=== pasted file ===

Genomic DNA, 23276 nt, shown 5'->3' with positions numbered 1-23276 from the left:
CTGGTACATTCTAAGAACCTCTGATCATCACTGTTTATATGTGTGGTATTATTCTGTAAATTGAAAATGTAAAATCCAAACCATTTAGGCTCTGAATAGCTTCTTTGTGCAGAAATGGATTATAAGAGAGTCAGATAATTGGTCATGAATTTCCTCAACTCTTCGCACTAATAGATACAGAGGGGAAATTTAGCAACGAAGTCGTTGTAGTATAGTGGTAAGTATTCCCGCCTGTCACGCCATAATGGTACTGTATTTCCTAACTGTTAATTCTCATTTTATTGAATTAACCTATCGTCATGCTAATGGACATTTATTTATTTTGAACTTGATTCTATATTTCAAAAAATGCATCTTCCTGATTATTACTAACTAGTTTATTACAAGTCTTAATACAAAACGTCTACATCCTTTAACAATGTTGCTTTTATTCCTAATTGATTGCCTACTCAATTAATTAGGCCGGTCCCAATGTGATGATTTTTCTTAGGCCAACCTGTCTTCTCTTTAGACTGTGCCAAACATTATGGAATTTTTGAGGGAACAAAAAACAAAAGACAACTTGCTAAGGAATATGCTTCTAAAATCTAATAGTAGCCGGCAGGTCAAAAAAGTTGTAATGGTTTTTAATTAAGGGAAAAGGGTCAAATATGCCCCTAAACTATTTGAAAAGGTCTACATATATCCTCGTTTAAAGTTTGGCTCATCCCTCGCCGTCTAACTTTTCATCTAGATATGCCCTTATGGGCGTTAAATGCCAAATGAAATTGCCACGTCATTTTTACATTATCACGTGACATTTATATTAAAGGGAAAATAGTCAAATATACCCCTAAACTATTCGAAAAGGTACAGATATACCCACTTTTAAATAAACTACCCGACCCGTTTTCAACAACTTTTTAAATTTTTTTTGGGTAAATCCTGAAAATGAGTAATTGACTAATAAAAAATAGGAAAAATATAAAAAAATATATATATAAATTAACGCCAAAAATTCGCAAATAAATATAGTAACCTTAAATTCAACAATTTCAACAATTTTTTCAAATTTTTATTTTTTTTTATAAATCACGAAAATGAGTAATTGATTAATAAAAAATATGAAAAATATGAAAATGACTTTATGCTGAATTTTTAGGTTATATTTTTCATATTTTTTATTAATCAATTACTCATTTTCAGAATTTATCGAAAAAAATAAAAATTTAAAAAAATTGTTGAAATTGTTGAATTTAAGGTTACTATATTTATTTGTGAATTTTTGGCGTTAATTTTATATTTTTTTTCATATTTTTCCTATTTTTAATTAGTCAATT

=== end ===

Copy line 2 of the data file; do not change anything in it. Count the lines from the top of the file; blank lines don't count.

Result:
CTGGTACATTCTAAGAACCTCTGATCATCACTGTTTATATGTGTGGTATTATTCTGTAAATTGAAAATGTAAAATCCAAACCATTTAGGCTCTGAATAGCTTCTTTGTGCAGAAATGGATTATAAGAGAGTCAGATAATTGGTCATGAATTTCCTCAACTCTTCGCACTAATAGATACAGAGGGGAAATTTAGCAACGAAGTCGTTGTAGTATAGTGGTAAGTATTCCCGCCTGTCACGCCATAATGGTACTGTATTTCCTAACTGTTAATTCTCATTTTATTGAATTAACCTATCGTCATGCTAATGGACATTTATTTATTTTGAACTTGATTCTATATTTCAAAAAATGCATCTTCCTGATTATTACTAACTAGTTTATTACAAGTCTTAATACAAAACGTCTACATCCTTTAACAATGTTGCTTTTATTCCTAATTGATTGCCTACTCAATTAATTAGGCCGGTCCCAATGTGATGATTTTTCTTAGGCCAACCTGTCTTCTCTTTAGACTGTGCCAAACATTATGGAATTTTTGAGGGAACAAAAAACAAAAGACAACTTGCTAAGGAATATGCTTCTAAAATCTAATAGTAGCCGGCAGGTCAAAAAAGTTGTAATGGTTTTTAATTAAGGGAAAAGGGTCAAATATGCCCCTAAACTATTTGAAAAGGTCTACATATATCCTCGTTTAAAGTTTGGCTCATCCCTCGCCGTCTAACTTTTCATCTAGATATGCCCTTATGGGCGTTAAATGCCAAATGAAATTGCCACGTCATTTTTACATTATCACGTGACATTTATATTAAAGGGAAAATAGTCAAATATACCCCTAAACTATTCGAAAAGGTACAGATATACCCACTTTTAAATAAACTACCCGACCCGTTTTCAACAACTTTTTAAATTTTTTTTGGGTAAATCCTGAAAATGAGTAATTGACTAATAAAAAATAGGAAAAATATAAAAAAATATATATATAAATTAACGCCAAAAATTCGCAAATAAATATAGTAACCTTAAATTCAACAATTTCAACAATTTTTTCAAATTTTTATTTTTTTTTATAAATCACGAAAATGAGTAATTGATTAATAAAAAATATGAAAAATATGAAAATGACTTTATGCTGAATTTTTAGGTTATATTTTTCATATTTTTTATTAATCAATTACTCATTTTCAGAATTTATCGAAAAAAATAAAAATTTAAAAAAATTGTTGAAATTGTTGAATTTAAGGTTACTATATTTATTTGTGAATTTTTGGCGTTAATTTTATATTTTTTTTCATATTTTTCCTATTTTTAATTAGTCAATT